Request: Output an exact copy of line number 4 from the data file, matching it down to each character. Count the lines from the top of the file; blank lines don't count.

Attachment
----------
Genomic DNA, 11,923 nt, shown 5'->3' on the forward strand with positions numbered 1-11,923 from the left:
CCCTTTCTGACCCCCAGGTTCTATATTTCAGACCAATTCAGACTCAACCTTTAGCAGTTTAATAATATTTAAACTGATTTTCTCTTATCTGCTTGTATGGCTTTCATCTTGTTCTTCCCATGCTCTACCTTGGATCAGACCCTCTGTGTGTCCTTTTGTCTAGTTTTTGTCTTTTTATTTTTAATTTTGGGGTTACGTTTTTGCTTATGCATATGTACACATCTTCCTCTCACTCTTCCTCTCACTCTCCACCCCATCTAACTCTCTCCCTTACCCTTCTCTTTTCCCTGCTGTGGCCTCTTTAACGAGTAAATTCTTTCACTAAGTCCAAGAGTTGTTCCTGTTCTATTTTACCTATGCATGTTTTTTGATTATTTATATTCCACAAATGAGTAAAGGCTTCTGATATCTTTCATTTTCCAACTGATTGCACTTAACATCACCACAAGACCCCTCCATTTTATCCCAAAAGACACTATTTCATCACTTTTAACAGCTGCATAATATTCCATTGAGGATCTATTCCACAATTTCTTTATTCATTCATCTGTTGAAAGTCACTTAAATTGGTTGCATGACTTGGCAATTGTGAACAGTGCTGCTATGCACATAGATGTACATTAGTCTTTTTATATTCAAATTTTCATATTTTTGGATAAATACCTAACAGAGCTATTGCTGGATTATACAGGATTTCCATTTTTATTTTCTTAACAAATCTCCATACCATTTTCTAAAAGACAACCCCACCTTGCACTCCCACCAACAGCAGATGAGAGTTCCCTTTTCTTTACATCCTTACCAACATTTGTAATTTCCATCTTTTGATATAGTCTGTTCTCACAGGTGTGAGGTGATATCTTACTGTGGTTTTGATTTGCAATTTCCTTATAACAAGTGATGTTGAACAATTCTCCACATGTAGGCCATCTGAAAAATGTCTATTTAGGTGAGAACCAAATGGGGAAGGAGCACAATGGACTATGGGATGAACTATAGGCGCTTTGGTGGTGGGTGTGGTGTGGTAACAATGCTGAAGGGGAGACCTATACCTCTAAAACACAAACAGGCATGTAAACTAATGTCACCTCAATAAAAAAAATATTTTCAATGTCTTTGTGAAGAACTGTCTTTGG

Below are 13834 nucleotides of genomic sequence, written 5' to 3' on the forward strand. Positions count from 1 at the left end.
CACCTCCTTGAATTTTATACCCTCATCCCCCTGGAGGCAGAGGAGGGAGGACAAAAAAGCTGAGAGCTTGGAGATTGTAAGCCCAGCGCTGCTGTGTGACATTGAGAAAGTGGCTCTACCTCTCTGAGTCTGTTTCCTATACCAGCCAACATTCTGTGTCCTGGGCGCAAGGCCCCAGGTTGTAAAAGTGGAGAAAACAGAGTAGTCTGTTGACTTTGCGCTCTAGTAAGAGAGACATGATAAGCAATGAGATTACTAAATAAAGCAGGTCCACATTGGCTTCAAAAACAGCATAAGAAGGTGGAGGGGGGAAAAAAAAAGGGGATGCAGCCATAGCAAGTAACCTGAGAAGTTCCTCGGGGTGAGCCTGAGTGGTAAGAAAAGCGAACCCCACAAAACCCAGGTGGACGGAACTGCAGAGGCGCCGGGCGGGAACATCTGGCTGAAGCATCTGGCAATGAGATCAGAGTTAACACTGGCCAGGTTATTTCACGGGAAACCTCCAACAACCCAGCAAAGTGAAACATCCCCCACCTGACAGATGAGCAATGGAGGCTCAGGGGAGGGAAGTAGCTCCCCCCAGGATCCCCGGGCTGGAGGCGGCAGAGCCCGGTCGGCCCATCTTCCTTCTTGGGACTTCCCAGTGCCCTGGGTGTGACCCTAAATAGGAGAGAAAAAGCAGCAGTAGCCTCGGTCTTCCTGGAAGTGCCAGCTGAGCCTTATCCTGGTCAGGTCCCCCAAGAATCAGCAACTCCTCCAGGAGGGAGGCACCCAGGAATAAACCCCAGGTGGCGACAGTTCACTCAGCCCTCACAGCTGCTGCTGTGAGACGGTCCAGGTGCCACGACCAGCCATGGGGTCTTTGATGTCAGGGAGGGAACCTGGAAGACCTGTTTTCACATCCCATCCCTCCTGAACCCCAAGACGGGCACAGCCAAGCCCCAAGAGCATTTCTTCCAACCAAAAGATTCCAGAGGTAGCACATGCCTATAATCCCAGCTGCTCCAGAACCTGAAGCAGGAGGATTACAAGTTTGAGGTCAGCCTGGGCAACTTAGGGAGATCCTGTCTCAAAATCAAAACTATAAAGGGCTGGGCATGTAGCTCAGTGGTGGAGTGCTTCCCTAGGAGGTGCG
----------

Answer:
CACCTCCTTGAATTTTATACCCTCATCCCCCTGGAGGCAGAGGAGGGAGGACAAAAAAGCTGAGAGCTTGGAGATTGTAAGCCCAGCGCTGCTGTGTGACATTGAGAAAGTGGCTCTACCTCTCTGAGTCTGTTTCCTATACCAGCCAACATTCTGTGTCCTGGGCGCAAGGCCCCAGGTTGTAAAAGTGGAGAAAACAGAGTAGTCTGTTGACTTTGCGCTCTAGTAAGAGAGACATGATAAGCAATGAGATTACTAAATAAAGCAGGTCCACATTGGCTTCAAAAACAGCATAAGAAGGTGGAGGGGGGAAAAAAAAAGGGGATGCAGCCATAGCAAGTAACCTGAGAAGTTCCTCGGGGTGAGCCTGAGTGGTAAGAAAAGCGAACCCCACAAAACCCAGGTGGACGGAACTGCAGAGGCGCCGGGCGGGAACATCTGGCTGAAGCATCTGGCAATGAGATCAGAGTTAACACTGGCCAGGTTATTTCACGGGAAACCTCCAACAACCCAGCAAAGTGAAACATCCCCCACCTGACAGATGAGCAATGGAGGCTCAGGGGAGGGAAGTAGCTCCCCCCAGGATCCCCGGGCTGGAGGCGGCAGAGCCCGGTCGGCCCATCTTCCTTCTTGGGACTTCCCAGTGCCCTGGGTGTGACCCTAAATAGGAGAGAAAAAGCAGCAGTAGCCTCGGTCTTCCTGGAAGTGCCAGCTGAGCCTTATCCTGGTCAGGTCCCCCAAGAATCAGCAACTCCTCCAGGAGGGAGGCACCCAGGAATAAACCCCAGGTGGCGACAGTTCACTCAGCCCTCACAGCTGCTGCTGTGAGACGGTCCAGGTGCCACGACCAGCCATGGGGTCTTTGATGTCAGGGAGGGAACCTGGAAGACCTGTTTTCACATCCCATCCCTCCTGAACCCCAAGACGGGCACAGCCAAGCCCCAAGAGCATTTCTTCCAACCAAAAGATTCCAGAGGTAGCACATGCCTATAATCCCAGCTGCTCCAGAACCTGAAGCAGGAGGATTACAAGTTTGAGGTCAGCCTGGGCAACTTAGGGAGATCCTGTCTCAAAATCAAAACTATAAAGGGCTGGGCATGTAGCTCAGTGGTGGAGTGCTTCCCTAGGAGGTGCG